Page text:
On 9 March 2023, the Polish Parliament adopted an awaited amendment to the Act concerning the development of onshore wind power investments in Poland. The most frequently commented change is naturally the modification of the so-called 10H rule, i.e. rule allowing (after fulfilling several conditions) the possibility to locate, build or reconstruct wind power plants at a distance of less than ten times the total height of the wind power plant from a residential building or a building with a mixed function. However, this is not the only significant amendment to the onshore legislation. We invite you to read on!
In the amendment, the legislator did not just modify the 10H rule but also introduced a whole range of additional provisions which have a real impact on the operation of the onshore wind energy sector in Poland. Therefore, the scope of the Act has been significantly extended to include not only the conditions and procedures for the location, construction and reconstruction of wind power plants, but also issues concerning the consultation process for investments with the local community, principles for the location of new residential buildings or the location, construction and reconstruction of high-voltage networks in the neighbourhood of wind power plants. In addition, the Act includes provisions on the participation of municipal residents in the benefits arising from the location of wind power plants and rules on the safe operation of devices and technical elements included in a wind power plant. The legislator has also extended legal terminology by introducing new legal definitions.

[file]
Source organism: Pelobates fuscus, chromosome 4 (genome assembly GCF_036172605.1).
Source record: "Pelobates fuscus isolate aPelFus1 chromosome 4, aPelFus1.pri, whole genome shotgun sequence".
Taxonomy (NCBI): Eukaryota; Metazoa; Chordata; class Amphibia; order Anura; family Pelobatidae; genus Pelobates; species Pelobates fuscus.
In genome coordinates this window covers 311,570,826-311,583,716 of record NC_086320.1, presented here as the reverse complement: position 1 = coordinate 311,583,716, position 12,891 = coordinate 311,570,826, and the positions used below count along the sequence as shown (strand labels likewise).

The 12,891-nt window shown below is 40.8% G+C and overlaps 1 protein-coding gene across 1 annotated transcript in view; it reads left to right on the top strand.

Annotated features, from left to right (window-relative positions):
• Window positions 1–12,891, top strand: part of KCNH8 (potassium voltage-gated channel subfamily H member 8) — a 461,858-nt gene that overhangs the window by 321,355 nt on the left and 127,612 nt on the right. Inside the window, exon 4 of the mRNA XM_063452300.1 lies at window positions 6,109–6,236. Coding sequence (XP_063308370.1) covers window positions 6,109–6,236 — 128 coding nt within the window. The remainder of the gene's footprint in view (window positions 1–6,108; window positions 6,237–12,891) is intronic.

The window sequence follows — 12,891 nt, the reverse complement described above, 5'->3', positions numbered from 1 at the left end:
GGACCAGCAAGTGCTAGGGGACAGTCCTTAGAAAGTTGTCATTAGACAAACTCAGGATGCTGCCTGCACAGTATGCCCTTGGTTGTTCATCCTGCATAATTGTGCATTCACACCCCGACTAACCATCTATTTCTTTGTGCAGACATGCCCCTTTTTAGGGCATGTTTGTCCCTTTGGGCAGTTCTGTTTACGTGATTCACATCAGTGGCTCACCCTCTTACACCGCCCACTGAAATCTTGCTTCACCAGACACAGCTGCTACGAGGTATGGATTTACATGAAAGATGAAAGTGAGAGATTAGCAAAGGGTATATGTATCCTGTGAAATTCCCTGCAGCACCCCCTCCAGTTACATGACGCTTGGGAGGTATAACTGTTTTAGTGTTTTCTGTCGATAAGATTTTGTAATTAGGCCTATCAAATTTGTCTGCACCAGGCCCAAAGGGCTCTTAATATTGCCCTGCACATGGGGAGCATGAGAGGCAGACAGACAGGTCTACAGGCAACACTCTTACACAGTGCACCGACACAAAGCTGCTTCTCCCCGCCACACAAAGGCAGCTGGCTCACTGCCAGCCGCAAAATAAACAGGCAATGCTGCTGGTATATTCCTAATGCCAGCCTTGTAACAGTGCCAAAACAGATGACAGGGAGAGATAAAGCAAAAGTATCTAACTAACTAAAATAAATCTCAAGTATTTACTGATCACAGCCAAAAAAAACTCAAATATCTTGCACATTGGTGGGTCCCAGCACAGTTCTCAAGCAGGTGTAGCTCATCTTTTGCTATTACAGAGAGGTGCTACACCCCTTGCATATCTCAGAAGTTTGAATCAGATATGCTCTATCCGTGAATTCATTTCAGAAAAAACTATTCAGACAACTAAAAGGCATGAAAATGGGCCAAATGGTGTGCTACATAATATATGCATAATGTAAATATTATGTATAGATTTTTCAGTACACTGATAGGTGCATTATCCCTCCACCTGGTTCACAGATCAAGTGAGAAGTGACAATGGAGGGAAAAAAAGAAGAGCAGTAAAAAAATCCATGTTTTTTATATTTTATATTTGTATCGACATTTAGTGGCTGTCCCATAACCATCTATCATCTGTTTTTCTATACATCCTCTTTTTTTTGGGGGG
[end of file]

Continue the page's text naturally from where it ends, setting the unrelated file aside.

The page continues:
Operators are required to develop annual curtailment plans for customers connected to their network. Such plans are also subject to approval by the President of the Energy Regulatory Office. However, possible limits on the supply and off-take of electricity apply, in principle, only to electricity consumers with respect to their facilities, for which the total contracted capacity specified in the contracts is at least 300 kW. The provisions of the Regulation provide, however, numerous exceptions for facilities related to ensuring the security of the state and its citizens.
The level of planned restrictions on the supply and off-take of electricity is defined in the so-called power supply degrees marked for electricity from the 11th to the 20th degree. In the case of the introduction of the 11th degree of supply, consumers may consume power in the facility at the maximum volume resulting from the concluded agreements. The 20th degree, on the other hand, means the obligation to use the minimum consumption power indicated in the plans. Restrictions on the supply and off-take of electricity constitute a national measure to mitigate the electricity crisis and the curtailment plans constitute a national preparatory measure, in accordance with EU legislation.
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Marek Grzywacz, Ph.D., Counsel email@example.com